With Miranda July's "The Future," the Anton Yelchin romance "Like Crazy," the Greta Gerwig vehicle "Lola Versus" and the fantasy-tinged "Ruby Sparks," young lovers on the path to breakup has become a hot topic. This thought struck me while watching the unnecessary comedy drama "Celeste and Jesse Forever," which offers little that is original to think about.
Starring and written by Rashida Jones, the film follows a couple who have been best friends since 10th grade, couldn't make it as a married couple, and now, six months after their divorce, can't make a clean break and move on with new lives.
Jones and co-star Andy Samberg are an agreeable pair, but nothing about Celeste or Jesse would make you want to spend an evening with them, much less eternity. Their characters are thinly imagined stock figures. Celeste is a driven, demanding marketing whiz who advises her clients how to exploit emerging cultural shifts. Jesse is a human low-pressure zone who would just as soon zone out to a videogame marathon as pursue his graphic design career. They seem economically well off; Celeste's rationale for the split is, "The father of my children will own a car!" They're like flimsy characters trying to leap the chasm between sitcom and film.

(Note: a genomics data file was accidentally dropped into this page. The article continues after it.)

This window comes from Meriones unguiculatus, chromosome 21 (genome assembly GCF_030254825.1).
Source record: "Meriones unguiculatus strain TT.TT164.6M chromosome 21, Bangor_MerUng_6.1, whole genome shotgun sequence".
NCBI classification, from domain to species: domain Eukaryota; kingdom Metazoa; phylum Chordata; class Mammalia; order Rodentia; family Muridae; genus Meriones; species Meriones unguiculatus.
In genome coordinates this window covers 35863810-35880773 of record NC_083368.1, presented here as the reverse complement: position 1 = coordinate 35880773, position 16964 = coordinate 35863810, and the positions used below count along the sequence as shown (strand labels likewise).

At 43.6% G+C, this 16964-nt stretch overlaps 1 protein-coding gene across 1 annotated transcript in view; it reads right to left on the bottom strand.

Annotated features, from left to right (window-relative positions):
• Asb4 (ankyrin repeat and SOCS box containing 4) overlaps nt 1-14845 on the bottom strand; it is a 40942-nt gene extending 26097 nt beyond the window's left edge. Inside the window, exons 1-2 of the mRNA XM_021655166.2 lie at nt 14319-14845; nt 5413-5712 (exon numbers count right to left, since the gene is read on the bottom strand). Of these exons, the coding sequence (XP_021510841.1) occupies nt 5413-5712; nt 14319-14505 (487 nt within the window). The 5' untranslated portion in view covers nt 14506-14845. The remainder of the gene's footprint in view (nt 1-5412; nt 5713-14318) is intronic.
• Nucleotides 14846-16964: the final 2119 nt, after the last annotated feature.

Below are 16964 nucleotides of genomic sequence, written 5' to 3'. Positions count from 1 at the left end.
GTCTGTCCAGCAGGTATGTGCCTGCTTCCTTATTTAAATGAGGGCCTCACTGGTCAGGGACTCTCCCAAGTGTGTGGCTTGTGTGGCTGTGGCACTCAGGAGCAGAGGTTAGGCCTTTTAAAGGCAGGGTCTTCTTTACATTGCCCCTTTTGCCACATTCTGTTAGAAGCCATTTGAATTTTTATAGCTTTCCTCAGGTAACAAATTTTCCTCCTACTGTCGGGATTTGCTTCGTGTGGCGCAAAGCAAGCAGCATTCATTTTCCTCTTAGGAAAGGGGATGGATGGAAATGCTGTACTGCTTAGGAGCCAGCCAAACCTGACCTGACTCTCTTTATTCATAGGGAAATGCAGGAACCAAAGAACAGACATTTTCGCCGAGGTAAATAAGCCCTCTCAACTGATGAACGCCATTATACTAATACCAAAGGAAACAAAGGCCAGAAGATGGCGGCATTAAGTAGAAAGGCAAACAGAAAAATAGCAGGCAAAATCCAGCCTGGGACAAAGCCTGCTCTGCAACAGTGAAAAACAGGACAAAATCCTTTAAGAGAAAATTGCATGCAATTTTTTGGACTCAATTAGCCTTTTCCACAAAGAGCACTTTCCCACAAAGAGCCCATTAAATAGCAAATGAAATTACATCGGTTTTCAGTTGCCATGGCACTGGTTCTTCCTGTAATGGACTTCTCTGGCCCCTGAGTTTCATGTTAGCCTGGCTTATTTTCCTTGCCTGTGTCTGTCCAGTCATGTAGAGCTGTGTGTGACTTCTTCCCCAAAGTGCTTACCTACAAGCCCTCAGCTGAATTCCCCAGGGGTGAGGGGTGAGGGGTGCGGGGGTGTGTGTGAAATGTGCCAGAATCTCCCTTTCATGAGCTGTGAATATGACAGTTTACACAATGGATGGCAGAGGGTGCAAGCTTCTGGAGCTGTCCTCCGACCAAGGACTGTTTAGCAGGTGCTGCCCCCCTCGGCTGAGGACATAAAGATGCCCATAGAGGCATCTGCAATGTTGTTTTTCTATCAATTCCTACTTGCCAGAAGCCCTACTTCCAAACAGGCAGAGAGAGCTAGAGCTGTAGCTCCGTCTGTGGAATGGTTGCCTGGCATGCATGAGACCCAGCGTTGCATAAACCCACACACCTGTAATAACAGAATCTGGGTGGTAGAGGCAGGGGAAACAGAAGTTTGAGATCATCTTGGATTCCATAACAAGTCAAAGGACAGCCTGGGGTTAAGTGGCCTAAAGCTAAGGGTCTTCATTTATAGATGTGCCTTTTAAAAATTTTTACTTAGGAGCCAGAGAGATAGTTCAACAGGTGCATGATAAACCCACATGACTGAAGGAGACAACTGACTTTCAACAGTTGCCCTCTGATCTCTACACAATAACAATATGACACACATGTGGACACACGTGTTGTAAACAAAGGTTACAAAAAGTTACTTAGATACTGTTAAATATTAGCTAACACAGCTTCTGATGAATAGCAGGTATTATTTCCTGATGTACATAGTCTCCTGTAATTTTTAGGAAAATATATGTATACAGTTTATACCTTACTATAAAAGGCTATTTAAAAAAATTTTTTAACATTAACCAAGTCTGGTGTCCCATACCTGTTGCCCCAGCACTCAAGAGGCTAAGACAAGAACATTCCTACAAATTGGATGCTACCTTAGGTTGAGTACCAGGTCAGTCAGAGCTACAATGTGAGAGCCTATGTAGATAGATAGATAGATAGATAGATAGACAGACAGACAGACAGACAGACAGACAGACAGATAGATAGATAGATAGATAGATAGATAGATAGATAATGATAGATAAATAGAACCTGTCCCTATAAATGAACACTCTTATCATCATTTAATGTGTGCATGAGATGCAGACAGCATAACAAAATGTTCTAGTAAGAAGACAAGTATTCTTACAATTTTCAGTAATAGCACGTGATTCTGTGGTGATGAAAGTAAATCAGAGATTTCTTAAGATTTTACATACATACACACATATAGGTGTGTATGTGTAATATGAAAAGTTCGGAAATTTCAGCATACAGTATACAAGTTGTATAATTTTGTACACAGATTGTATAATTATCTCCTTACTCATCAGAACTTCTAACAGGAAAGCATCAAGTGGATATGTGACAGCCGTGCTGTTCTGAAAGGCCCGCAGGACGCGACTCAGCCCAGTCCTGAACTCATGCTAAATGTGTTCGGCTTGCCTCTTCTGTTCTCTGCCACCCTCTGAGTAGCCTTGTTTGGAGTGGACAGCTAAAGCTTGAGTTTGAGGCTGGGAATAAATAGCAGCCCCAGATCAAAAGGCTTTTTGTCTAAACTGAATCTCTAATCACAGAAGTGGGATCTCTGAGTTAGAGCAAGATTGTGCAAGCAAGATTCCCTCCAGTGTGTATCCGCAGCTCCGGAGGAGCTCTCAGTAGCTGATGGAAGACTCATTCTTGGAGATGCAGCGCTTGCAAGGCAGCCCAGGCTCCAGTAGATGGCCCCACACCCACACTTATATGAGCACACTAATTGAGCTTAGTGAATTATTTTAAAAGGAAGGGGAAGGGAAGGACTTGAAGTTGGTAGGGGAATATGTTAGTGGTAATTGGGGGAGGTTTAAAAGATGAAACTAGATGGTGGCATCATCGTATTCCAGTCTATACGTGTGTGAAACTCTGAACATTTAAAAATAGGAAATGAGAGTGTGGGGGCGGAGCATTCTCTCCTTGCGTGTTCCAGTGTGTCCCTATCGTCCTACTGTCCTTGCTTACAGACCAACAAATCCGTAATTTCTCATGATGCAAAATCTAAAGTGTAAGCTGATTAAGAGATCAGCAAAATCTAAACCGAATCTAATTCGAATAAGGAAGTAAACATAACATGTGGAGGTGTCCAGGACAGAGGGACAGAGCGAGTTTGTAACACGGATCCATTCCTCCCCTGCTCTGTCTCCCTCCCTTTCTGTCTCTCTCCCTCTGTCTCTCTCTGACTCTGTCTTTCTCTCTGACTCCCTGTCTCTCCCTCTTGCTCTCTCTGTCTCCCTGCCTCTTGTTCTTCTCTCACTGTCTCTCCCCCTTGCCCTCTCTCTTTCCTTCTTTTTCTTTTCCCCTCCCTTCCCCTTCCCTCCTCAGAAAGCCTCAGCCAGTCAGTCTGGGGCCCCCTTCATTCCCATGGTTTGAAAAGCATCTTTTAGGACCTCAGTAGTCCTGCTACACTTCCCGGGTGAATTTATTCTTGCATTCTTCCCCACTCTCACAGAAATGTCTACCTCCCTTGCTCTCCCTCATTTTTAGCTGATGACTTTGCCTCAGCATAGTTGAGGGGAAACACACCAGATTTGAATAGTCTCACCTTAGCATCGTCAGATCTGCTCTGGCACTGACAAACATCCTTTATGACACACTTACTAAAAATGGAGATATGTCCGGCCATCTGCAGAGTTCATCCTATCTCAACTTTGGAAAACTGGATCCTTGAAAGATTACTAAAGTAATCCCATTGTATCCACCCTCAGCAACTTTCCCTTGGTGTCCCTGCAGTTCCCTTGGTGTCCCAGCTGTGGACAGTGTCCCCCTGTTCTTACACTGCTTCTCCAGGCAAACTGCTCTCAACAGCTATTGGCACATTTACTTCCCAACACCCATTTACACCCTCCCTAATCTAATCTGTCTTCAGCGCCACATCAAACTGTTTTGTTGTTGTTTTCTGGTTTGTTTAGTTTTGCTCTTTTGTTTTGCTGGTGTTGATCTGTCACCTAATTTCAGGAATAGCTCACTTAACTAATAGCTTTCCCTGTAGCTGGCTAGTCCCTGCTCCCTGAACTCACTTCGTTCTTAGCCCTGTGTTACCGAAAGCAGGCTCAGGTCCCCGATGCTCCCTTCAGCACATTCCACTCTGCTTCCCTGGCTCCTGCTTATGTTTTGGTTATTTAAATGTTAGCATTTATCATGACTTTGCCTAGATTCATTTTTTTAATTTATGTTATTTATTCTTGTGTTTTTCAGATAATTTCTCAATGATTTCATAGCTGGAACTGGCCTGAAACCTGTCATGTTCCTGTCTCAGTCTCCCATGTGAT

Jones and Samberg are cute and the gabby screenplay allows them to bop jokes back and forth like badminton shuttlecocks. There's something a little weird in their characters' post-divorce friendship, however. It freaks out their friends when they show up together for a double-date dinner. Such a relationship can only move on to a dead end. A movie about such a relationship, ditto. Too often it trots out shopworn jokes (the awkward wedding toast, the dating montage, forced physical comedy) in place of entertaining character notes.
The story line trails Celeste through a Los Angeles landscape of yoga classes, sassy gay co-workers (Elijah Wood limp-wristing it shamelessly), New Age spirituality and health food fanatics. It's as if a trend guru like Celeste assembled a load of stale references approaching their sell-by date. As she spirals into seriocomic work and self-medication problems, Jesse begins dating, impregnates his terrific new girlfriend and begins maturing a la "Knocked Up."
It's amusing to see Celeste's frustration as her callow ex becomes the guy she wanted him to be. In turn, she begins to realize that being a perfectionist smarty-pants might not be a ticket to happy coupledom. Jones shifts to drama in the final stretch, suffering, looking needy and ridiculous on the road to cathartic self-understanding. Too bad Jones the actress didn't demand better work from Jones the writer.
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